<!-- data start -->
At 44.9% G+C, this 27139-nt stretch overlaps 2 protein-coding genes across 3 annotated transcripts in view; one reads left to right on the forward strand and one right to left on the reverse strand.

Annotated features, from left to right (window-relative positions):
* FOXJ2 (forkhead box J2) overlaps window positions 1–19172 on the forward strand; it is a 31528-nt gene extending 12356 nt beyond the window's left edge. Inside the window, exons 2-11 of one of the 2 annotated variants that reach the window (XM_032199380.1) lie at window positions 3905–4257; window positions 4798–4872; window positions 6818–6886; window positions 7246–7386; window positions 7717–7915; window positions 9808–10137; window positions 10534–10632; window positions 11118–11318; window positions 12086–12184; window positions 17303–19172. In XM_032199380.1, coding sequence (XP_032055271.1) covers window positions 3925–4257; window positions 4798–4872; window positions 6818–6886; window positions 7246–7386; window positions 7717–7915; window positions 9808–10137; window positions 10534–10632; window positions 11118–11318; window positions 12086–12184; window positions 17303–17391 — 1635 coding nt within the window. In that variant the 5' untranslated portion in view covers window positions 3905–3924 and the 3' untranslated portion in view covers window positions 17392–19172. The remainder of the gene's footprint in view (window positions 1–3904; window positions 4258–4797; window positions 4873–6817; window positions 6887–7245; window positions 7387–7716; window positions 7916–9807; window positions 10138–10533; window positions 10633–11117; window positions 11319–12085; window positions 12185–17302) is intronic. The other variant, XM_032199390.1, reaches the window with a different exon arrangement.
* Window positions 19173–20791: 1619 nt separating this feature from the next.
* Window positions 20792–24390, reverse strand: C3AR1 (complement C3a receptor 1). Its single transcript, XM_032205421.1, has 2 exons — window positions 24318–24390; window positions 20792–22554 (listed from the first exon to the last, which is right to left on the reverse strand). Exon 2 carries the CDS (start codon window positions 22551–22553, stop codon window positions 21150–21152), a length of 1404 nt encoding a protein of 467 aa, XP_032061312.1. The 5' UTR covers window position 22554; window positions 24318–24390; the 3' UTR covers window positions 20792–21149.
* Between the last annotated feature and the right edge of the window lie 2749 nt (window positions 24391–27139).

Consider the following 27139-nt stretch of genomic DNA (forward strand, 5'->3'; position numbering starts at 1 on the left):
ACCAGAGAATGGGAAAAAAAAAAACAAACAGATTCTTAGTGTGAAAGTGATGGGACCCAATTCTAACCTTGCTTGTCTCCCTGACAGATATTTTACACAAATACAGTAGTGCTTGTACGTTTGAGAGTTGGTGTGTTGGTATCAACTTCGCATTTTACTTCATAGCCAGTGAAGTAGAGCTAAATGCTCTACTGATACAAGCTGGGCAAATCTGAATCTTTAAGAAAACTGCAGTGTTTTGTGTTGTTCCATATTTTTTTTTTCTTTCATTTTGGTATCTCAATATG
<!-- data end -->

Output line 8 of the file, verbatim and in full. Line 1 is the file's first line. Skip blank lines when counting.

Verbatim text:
ACCAGAGAATGGGAAAAAAAAAAACAAACAGATTCTTAGTGTGAAAGTGATGGGACCCAATTCTAACCTTGCTTGTCTCCCTGACAGATATTTTACACAAATACAGTAGTGCTTGTACGTTTGAGAGTTGGTGTGTTGGTATCAACTTCGCATTTTACTTCATAGCCAGTGAAGTAGAGCTAAATGCTCTACTGATACAAGCTGGGCAAATCTGAATCTTTAAGAAAACTGCAGTGTTTTGTGTTGTTCCATATTTTTTTTTTCTTTCATTTTGGTATCTCAATATG